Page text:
My Little Halloween Town Display: A Portrait in Words and Also Portraits

     It started in the early 90s, I think. While flipping through the monthly edition of the Oriental Trading Company catalog, I had spotted something I just needed to possess. You see, one of the great virtues of the Oriental Trading Company, besides sounding like an organization that would possess a fleet of merchant ships to be plundered by Jack Sparrow and his ilk, was their yearly cornucopia of Halloween merchandise. Every year in the late summer, OTC's usual inventory of cheap party favors and candy sold by the gross was joined by a plethora of goodies featuring ghosts and goblins, often in the form of cheap party favors and candy. On this particular year, though, one of their seasonal offerings stood skull and shoulder bones over the rest: a haunted village. Consisting of resin statuettes of various structures and characters, the components shared a unique and interesting tall, thin visual style, from the haunted house with a many-windowed pumpkin for a top floor to the gangling mummy loping around. I managed to snag the package deal, containing all the available figures for a reduced price, and that year I would proudly display a Halloween town of my very own until about mid-November, when my parents forced me to take it down.
     Of course, like any good god-emperor, my thoughts soon turned to expansion. Fortunately, the next year I would receive a great gift in the form of "Scare Acres," another spooky village that I could merge into my growing monstrous metropolis. The design of these pieces was more goofy and cartoony than my original village, but they added a vital component: light-up houses! No longer did my citizens have to lurk in darkness, lit only by the pale, flickering glow of tiny, D-battery-eating jack-o'-lantern lights. Thus did my village escape the Dark Ages. Progress was under way, and nothing could stop it.
     Since then, the town has never stopped expanding. A few pieces have broken here and there, and many more have been added to take their place. At some point, I found a store (either Michael's or MacFrugal's...I can't recall) that was selling the original OTC statuettes, with some minor differences. The paint job was not quite as good, and there were a few new figures. I added the new ones and a smattering of doppelg√§ngers of old favorites. Eventually, a company called Lemax changed the game with their Spooky Town collection, a near-overwhelming assortment of tricksters, treaters, and haunted houses of every shape and size that grows every year, allowing for near-infinite customization of my once humble village. I always swing by Michaels every October to pick up a piece of two to add to my display. Unfortunately, I have held off on buying the larger and more lavish pieces of this collection, both for space and budgetary reasons. Still, I'd like to think that my Halloween village's rather meager size gives it a sort of quiet dignity, and still serves as an impressive departure from those humble beginnings decades ago.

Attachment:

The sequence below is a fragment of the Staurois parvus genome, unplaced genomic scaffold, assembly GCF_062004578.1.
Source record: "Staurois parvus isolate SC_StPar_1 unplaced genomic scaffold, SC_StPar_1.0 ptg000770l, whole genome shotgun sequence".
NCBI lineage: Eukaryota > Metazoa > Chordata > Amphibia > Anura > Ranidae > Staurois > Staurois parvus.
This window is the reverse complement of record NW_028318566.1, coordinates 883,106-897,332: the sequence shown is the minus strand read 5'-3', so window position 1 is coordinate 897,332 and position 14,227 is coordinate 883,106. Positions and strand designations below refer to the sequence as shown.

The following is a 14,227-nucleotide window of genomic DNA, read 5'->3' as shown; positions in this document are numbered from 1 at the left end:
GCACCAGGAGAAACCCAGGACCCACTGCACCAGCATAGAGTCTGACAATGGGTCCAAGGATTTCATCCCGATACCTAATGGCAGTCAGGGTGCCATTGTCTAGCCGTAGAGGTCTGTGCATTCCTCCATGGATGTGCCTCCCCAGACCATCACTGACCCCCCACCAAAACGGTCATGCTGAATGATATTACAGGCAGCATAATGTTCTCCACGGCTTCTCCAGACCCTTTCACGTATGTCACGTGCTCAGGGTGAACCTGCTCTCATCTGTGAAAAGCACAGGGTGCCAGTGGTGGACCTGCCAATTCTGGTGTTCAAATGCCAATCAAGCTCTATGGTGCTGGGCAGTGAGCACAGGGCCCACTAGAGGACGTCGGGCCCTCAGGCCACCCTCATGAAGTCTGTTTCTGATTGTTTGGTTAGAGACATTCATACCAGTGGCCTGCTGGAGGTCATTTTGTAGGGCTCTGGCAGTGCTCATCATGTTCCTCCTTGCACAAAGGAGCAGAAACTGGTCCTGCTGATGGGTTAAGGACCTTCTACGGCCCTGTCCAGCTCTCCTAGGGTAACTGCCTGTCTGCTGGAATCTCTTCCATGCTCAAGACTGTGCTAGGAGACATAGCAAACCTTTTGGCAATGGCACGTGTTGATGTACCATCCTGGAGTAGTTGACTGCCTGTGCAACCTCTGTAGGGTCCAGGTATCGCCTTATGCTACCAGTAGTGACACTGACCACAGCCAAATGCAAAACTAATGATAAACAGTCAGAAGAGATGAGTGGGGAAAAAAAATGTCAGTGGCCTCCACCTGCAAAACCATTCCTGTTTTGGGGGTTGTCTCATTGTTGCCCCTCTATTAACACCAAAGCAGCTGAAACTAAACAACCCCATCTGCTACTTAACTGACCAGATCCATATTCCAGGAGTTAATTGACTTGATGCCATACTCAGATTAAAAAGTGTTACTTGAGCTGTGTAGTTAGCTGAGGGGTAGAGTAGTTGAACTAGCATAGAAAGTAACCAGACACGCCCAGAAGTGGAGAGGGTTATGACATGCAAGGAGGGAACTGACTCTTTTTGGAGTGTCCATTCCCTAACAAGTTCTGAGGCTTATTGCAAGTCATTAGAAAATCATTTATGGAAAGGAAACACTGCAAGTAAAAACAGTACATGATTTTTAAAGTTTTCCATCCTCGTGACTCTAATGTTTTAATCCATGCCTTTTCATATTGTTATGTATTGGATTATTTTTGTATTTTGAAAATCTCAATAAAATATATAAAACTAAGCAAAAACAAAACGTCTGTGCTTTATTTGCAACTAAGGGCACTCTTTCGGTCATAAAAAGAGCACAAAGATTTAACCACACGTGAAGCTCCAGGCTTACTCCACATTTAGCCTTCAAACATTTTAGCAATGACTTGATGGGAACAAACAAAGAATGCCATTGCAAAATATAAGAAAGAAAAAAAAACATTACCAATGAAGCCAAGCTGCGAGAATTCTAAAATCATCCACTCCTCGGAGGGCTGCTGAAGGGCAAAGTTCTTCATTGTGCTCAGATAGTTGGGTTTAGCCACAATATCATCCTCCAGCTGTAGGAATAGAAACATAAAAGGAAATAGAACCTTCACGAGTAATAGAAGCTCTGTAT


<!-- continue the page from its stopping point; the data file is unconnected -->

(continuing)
All this is to say that I just set up my village for this year, so without further ado, I present a series of photos showcasing some elements of the display in all their glory.

The front gate of town, from the Scare Acres set. I don't consider the whole village to be called Scare Acres, though; rather, this is a legacy piece, a singularly historic piece of architecture from a bygone age. Yet for all the thought I've put into this, I don't have an official name for the town as-is.

The pumpkin patch area, staffed by this enigmatic and dapper skeleton. I wish I could get pumpkin prices like that around here.

A mother bear takes her cubs out to trick-or-treat. I'm not sure this is the safest neighborhood for that, but judging by the size of Momma Bear, she can handle it.

This young lady, on the other hand, has no such savage beast for a bodyguard, and is rightly concerned for her safety.

The Forsaken Cemetery, which is basically the quarter of the display on the right. "Forsaken" is probably the wrong word for it, since it contains more figurines per square inch than any other area.

Outside the cemetery, this fellow just wants to chill in his rocking chair and jam on the guitar, unperturbed by the wailing souls of the damned behind him.

Down the street, these skeletons are living it up, dancing in the streets with not a care in the world. In fact, you could say they're having a skel of a time!!! I'm sorry.

Unbeknownst to these revelers, though, Death approaches the town from a nearby hilltop, wielding a scythe atop a pale horse. Then again, perhaps it's not such a big deal, since it seems most of the inhabitants here are already dead. Maybe Death just has a party to go to.

Finally, in the sweetest scenario, a little ghost buys a balloon from a skeleton. Is this the ghost of a dead child, or merely a living child in a ghost costume, and if so, what happens to him when Death gallops into town? Err, maybe this scenario isn't so sweet after all.

I hope you've enjoyed this glimpse at another one of my weird hobbies. Don't forget to soak in the Halloween season this can fly right by if you're not paying attention. And if you have any suggestions regarding a name for my village, feel free to run them by me. "Haunted Village Display" isn't really a suitable moniker for a thriving community such as this one, and I try to do right by my citizens, living or otherwise.

Joey Marsilio has written a variety of articles related to Halloween, including some about scary stories and pumpkin carving. He also wrote the novel Henry Garrison, which you can preview here.


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